Most modern washing machines offer a dazzling array of settings on their dials. From delicates to bulky towels to speed wash, those of us actually doing laundry might feel that there’s a setting for every laundry situation. However, one simple yet puzzling question remains: whether to wash in hot or cold water. If you’ve ever stood over the temperature dial on your washing machine wondering which temperature to choose, this article is for you. Read on to learn when you should use hot water or cold water, and you’ll be a washing pro in no time.
When to use hot water?
Hot water is ideal for removing germs or cleaning heavily soiled clothes but it can also be damaging to some fabrics, so you shouldn’t automatically use it just because something is really dirty.
- In general, hot water is perfect for your load of whites since it can fade color, and is also ideal for things like cloth diapers or grimy work clothes that need a lot of love to look their best again. Use caution though, while most stains respond to hot water there are some — like blood and sweat — that actually settle in more deeply the hotter the water is.
- For manmade fibers — like spandex, nylon, and polyester — and for knits and jeans, hot water should be avoided. Hot water can damage these fabrics and lead to shrinking or fading. Hot water is also less eco-friendly than using cold water so use it sparingly or you might see your energy bill spike.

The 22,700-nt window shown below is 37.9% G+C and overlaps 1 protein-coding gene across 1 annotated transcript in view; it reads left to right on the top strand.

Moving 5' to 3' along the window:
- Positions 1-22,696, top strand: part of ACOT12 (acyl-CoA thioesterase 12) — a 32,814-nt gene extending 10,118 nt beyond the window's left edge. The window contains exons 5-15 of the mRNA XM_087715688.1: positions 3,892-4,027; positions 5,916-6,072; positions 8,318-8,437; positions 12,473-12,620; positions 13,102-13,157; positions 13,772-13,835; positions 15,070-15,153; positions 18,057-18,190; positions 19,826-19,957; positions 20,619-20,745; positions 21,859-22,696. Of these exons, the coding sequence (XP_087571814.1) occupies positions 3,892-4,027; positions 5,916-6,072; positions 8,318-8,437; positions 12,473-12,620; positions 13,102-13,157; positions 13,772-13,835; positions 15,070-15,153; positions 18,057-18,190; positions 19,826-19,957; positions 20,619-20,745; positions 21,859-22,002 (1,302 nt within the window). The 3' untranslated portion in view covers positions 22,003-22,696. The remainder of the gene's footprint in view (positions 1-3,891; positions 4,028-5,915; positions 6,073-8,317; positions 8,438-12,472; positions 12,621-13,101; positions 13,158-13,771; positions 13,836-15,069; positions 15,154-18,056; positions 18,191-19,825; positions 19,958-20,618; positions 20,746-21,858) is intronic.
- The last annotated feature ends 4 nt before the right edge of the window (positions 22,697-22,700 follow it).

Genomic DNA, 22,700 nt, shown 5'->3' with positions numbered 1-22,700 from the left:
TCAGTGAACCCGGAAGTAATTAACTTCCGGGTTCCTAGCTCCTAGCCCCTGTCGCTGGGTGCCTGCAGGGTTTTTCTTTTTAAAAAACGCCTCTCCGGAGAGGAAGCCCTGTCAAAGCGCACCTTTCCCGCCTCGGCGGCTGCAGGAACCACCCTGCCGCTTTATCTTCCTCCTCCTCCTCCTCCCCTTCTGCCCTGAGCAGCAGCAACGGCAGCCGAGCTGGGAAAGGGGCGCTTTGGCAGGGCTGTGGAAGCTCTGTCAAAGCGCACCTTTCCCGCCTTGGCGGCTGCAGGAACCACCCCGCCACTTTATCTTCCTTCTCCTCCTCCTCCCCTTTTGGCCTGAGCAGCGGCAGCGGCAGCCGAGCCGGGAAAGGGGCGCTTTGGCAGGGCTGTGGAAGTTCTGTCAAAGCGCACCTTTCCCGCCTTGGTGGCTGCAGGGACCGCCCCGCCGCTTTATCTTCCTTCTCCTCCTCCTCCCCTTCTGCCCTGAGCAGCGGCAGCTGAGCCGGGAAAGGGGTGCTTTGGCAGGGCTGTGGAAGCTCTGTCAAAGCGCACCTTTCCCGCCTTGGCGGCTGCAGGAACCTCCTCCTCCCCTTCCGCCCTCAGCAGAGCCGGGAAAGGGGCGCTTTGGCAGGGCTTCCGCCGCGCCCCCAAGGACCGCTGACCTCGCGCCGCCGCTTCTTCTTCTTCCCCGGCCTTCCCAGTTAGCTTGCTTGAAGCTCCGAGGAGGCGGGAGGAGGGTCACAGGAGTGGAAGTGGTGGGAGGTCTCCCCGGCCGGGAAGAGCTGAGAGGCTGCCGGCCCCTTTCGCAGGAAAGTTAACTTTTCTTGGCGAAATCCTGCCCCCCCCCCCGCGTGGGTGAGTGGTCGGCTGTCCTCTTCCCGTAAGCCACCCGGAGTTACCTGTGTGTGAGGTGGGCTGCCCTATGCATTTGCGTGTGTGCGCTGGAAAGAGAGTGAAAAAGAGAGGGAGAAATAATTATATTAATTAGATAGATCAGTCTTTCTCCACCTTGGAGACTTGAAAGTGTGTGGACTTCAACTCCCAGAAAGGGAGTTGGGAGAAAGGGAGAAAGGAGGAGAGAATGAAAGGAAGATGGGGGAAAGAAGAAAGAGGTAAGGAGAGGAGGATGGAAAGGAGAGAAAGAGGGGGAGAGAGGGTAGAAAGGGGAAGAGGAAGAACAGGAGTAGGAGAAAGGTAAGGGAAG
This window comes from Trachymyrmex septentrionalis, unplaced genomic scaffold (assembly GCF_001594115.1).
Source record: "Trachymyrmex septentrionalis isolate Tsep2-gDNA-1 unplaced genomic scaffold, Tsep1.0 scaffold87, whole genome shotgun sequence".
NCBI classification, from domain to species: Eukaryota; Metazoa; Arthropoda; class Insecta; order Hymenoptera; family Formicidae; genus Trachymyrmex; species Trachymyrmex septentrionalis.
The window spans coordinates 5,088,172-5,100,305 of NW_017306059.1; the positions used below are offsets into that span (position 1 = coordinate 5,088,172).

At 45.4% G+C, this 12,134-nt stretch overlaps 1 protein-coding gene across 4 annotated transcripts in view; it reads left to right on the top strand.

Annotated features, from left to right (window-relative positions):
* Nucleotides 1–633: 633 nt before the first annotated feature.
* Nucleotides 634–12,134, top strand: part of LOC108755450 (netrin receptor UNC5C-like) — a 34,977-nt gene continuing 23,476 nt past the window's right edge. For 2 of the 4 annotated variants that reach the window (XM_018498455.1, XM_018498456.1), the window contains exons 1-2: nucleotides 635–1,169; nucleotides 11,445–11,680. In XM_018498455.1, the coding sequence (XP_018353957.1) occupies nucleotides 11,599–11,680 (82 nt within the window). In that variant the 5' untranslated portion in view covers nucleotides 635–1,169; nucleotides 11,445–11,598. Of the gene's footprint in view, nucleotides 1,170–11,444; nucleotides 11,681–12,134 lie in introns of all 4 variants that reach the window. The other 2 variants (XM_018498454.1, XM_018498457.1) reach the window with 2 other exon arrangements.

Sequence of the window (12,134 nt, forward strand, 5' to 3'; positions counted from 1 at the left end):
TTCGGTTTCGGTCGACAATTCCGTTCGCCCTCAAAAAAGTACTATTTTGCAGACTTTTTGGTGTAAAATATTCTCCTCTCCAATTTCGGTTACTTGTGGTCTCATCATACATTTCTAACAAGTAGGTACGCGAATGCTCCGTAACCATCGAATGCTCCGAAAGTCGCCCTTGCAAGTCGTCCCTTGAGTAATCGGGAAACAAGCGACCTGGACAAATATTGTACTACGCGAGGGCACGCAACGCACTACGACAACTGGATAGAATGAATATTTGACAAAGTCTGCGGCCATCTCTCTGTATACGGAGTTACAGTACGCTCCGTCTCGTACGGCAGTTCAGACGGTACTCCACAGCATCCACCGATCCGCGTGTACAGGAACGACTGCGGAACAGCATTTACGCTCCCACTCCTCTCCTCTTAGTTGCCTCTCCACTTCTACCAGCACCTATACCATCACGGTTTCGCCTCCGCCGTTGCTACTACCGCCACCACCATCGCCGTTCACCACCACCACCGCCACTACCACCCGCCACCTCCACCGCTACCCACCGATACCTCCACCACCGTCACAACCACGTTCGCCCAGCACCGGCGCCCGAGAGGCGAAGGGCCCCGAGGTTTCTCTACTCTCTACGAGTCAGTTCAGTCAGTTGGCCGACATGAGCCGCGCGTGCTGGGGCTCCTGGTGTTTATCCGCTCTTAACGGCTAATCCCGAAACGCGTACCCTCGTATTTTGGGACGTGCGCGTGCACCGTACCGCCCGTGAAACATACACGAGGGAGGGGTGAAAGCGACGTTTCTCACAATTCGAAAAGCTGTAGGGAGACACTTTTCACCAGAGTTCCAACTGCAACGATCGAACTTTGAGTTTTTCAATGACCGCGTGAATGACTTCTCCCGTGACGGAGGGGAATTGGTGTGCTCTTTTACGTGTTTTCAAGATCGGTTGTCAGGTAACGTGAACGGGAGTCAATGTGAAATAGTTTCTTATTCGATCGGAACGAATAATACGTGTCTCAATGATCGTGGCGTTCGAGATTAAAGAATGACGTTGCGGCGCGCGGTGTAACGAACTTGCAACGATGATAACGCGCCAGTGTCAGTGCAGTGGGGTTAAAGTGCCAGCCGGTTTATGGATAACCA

- If you have heavily soiled clothes that don’t fit neatly in the whites bin, consider using warm water to get the grime out without worrying about shrinking, fading, or damaging your items.
When to use cold water?
Using cold water is an energy-efficient way to get clothes clean and to keep clothes looking fresh and bright. Instead of tossing your brights and colors into a hot or warm cycle, consider washing them on cold to preserve their brightness.
- Cold water is also ideal for new clothing whose dyes may bleed during the first, or first few, washes. Delicate fabrics like lace and silk should also always be washed on cold to prevent the fabric from wearing thin too quickly. Another bonus of washing in cold water? Cold water can actually reduce wrinkles which will save you ironing time and the cost of energy associated with ironing.
- It’s important to note though that your washer’s setting should never be below 60 degrees as no laundry detergents perform well in water that frigid. As you drop the temperature on your settings too, remember you’ll need a little more detergent than you would if you were washing in hot water in order for your clothes to get truly clean.
If you’ve got heavily soiled clothes that you can’t wash in hot water due to their fabric type or color, you might need to pretreat or soak them prior to washing to make sure they come out looking fresh and ready to be worn.
So, next time you head to the laundry room, remember when you should wash in cold, when to shift the dial to warm, and when you should turn the heat all the way up and choose your wash temperature with confidence! Start every load with confidence knowing you’ll get it right every time with this simple guide of when to use which temperature.